There is a story to the game in the form of voiced visual novel-style cut-scenes before and after each fight, but I ended up skipping them after 10 levels or so. The localization is a very literal translation of the original Japanese text, so characters have odd and overly explanatory dialogue that honestly isn’t that essential or entertaining outside of a few assorted moments. Developer Neetpia clearly focused on gameplay first and story second, so let it suffice to say that the paper-thin plot involves Cirno attempting to prove that she’s the strongest and most amazing by thrashing everyone else in “war games”, and (spoilers) she proceeds to do so.
Gensokyo Defenders offers 23 levels to beat, plus a 3-level mini-campaign exclusively starring the Fairies of Light that features level design more suited to their gimmick. Early levels start off pretty basic, but later levels can get pretty devious and will require a lot of dashing back and forth to take care of enemies spawning on the other side of the map. Some of the coolest stages come near the end – the final battle in particular, caught me off guard, as it does a bit of a genre shift that came out of nowhere. It wasn’t an especially challenging final level since there’s an obvious way you can cheese it… but it was still cool!
Even after you beat the campaign, there’s loads of extra playtime to be had thanks to the multiple difficulty settings. The game starts you off on Normal, but it’s prudent to go back and start over on Easy as soon as it’s unlocked due to how the upgrade system works. Each stage has a three star ranking system, and each star corresponds to an upgrade point. If you want all three stars, you’ll have to keep your base from being attacked even once, and if you want all the upgrade points, you’ll need to do so on every difficulty – and trust me, you want all the upgrade points if you’re going to take on Hard mode.
Points can be spent upgrading both your characters and traps. For example, you can increase your character’s MP, give the base a one-time shield each wave, or lower your respawn time after death. Trap upgrades offer things like faster reset times, lower gold costs, or longer range. Should you change your mind about an upgrade, you can take back your points at any time to spend them on something else.
At first, this system is a bit difficult to use due to the overly cheap UI, as when you purchase an upgrade for a character or trap, there is no clear indication that you’ve even done so. The only way to tell that you’ve bought something is to see how many points it costs to purchase the next upgrade, as the price increases with each upgrade you buy. However, it eventually becomes second nature, and the game encourages you to move your points around frequently based on which traps you currently want to use. The upgrade system offers a lot of freedom and, combined with the large cast of playable characters, lets you constantly adjust your playstyle to whatever suits your mood.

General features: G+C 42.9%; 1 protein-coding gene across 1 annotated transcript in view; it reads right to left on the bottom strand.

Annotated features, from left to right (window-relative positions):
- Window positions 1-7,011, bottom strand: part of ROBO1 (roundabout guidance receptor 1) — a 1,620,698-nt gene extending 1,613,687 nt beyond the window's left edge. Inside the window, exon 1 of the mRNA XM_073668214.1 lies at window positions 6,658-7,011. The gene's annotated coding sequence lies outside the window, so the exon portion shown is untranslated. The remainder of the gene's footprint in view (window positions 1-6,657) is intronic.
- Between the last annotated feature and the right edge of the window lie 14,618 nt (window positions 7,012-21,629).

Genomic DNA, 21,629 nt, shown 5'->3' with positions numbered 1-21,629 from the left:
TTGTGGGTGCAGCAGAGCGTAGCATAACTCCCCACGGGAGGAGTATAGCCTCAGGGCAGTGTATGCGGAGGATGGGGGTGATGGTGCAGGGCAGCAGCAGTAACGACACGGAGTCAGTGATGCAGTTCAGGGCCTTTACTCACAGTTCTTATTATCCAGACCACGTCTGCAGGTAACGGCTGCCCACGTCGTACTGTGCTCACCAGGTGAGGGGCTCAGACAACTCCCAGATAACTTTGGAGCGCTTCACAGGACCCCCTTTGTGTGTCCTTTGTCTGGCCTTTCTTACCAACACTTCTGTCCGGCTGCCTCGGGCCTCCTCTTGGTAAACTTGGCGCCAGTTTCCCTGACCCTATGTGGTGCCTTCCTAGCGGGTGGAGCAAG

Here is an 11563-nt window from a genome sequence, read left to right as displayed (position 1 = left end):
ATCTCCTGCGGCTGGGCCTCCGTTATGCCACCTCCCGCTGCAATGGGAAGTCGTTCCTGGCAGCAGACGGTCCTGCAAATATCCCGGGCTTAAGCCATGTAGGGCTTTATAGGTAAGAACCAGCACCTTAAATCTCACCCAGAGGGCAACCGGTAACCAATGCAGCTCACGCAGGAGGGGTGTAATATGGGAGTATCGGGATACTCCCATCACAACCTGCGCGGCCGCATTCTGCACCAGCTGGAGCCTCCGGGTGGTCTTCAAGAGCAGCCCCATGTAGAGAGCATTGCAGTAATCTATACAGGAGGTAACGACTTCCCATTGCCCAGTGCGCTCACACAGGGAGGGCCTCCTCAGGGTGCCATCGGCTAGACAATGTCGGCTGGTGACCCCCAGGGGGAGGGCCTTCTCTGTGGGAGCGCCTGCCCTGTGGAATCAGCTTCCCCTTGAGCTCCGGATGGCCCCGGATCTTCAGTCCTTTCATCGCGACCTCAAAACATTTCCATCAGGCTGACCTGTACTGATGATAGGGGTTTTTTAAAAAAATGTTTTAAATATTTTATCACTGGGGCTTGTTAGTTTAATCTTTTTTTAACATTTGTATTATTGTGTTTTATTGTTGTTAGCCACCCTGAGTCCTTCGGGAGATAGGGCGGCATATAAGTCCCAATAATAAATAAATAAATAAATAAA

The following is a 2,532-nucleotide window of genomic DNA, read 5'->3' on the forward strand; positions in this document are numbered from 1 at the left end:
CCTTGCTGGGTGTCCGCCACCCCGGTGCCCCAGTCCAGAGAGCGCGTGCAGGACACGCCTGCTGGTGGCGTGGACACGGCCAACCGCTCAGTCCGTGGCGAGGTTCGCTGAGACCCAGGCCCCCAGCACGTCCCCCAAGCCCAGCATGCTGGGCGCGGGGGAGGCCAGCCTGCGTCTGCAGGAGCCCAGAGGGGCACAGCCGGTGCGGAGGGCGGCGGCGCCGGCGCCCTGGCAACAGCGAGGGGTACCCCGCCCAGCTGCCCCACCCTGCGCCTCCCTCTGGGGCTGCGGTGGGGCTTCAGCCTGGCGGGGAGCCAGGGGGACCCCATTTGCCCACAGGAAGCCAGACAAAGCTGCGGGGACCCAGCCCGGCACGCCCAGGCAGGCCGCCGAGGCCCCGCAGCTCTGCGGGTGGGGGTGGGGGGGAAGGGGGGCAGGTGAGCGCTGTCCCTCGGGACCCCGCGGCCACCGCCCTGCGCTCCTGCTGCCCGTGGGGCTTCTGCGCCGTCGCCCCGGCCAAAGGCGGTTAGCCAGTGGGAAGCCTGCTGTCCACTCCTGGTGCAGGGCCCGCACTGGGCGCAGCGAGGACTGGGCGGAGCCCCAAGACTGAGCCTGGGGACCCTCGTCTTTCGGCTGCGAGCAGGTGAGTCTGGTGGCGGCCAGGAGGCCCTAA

The game has an online multiplayer mode where you can play any level in co-op, and the game actively encourages you to try it once you unlock Hard mode in case you find any of the levels to be too tough. Unfortunately, since this is an incredibly niche Touhou fan game, don’t expect to find anyone else online. I repeatedly attempted to search for other players and only managed to find a single other person… on the Japan server… in a password-locked room. This game is too fun to have such a dead online community just days after its release. Spread the word, people! I was able to convince a friend to play with me however, and I can confirm that online works wonderfully. You and your co-op buddy can select your own traps but share a gold supply, and enemies have a bit more health to keep things from being a pushover.
Though it’s pretty obvious from the screenshots, I might as well mention that Gensokyo Defenders‘ rough visuals aren’t going to win any awards, but are a product of the obvious low budget and honestly look fine for what the game is trying to be. The soundtrack is also surprisingly decent – it’s unlikely that you’ll remember any of the tunes once you’re done playing (aside from the light and catchy theme that plays during the Trap phase), but the songs all perfectly fit the mood of each stage and provide exactly the kind of ambiance the levels require.
I’ve played a lot of tower defense games, but Gensokyo Defenders has managed to be my favorite. It’s got an addictive, almost Musou-like quality to the simple combat, while also having enough depth through trap placement and MP management to keep things slightly cerebral. If you have any interest in tower defense, twin-stick shooters, or just plain excellent games in general, don’t miss out on this.
THE VERDICT: 9/10
*Review Key Provided by UNTIES
Should you wish to check out another of our reviews, you can do so by clicking here.